The CTO of COLETEK (Luke Cole) originally worked for Hemisphere GPS (purchased by AgJunction) as a "Robotics Engineer" implementing auto-guidance solutions for agriculture tractors and quadbikes. Luke Cole also worked at Location Aware Technologies (433) developing indoor tracking devices. And also worked for leading research institutes such as NICTA, CSIRO and ANU Robotics System Lab (lead by Alex Zelinsky).
Lance Cole has also worked at NICTA and has a background of various hardware development, such as working for a contract company to the US millary (EOS), building the Common Remotely Operated Weapon Station (CROWS).
Canberra is the capital city of Australia and with a population of over 332,000, is Australia's largest inland city. The city is located at the northern end of the Australian Capital Territory, 280 kilometres southwest of Sydney, and 650 kilometres north-east of Melbourne.
The site of Canberra was selected for the location of the nation's capital in 1908 as a compromise between Sydney and Melbourne, the two largest cities. It is unusual among Australian cities as an entirely purpose-built, planned city.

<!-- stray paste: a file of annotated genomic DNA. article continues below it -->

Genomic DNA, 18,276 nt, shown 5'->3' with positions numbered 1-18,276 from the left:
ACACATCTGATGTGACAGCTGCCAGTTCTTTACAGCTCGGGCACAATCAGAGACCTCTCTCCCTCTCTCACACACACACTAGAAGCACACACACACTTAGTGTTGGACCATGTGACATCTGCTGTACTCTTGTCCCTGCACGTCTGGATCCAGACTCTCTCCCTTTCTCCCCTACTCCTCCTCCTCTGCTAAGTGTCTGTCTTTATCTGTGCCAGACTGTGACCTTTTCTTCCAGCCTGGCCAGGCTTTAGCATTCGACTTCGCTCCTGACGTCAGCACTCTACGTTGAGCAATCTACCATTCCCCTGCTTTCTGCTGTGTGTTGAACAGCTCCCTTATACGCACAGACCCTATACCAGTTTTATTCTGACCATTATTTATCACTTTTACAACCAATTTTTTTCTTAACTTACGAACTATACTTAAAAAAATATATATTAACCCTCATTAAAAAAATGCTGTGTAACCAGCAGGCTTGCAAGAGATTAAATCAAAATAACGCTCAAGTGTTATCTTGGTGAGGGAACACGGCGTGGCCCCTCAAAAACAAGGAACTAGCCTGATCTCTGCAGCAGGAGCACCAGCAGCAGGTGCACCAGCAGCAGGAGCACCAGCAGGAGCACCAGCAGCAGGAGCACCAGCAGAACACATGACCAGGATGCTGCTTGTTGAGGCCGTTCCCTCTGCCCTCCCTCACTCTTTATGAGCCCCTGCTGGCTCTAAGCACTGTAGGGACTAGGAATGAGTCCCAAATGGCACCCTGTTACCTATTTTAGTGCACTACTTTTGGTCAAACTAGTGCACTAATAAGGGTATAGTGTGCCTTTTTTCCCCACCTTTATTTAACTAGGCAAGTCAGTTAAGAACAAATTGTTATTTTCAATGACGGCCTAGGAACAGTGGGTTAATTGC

Following an international contest for the city's design, a design by Chicago architects Walter Burley Griffin and Marion Mahony Griffin was selected and construction commenced in 1913.
The city's design was heavily influenced by the garden city movement and incorporates significant areas of natural vegetation that have earned Canberra the title "bush capital". Although the growth and development of Canberra were hindered by the World Wars and the Great Depression, it emerged as a thriving city after World War II.
As the seat of the government of Australia, Canberra is the site of Parliament House, the High Court of Australia and numerous government departments and agencies. It is also the location of many social and cultural institutions of national significance. The federal government contributes the largest percentage of Gross State Product and is the largest single employer in Canberra (although it is no longer the employer of the majority of working Canberrans, as was once the case).
Before European settlement, the area in which Canberra would eventually be constructed was seasonally inhabited by the Ngunnawal and Walgalu tribes. The Ngarigo lived south-east of the Canberra area, the Gundungurra to the north, the Yuin on the coast and the Wiradjuri to the west. Archaeological evidence from the Canberra region suggests human habitation of the area for at least 21,000 years. The word "Canberra" is derived from the name of the local Ngabri people dialect, one of the Ngunnawal family groups, from the word Kanbarra meaning "meeting place" in the old Ngunnawal language. The Ngunnawal name was apparently used as a reference to corroborees held during the seasonal migration of the Ngunawal people to feast on the Bogong moths that pass through the region each spring.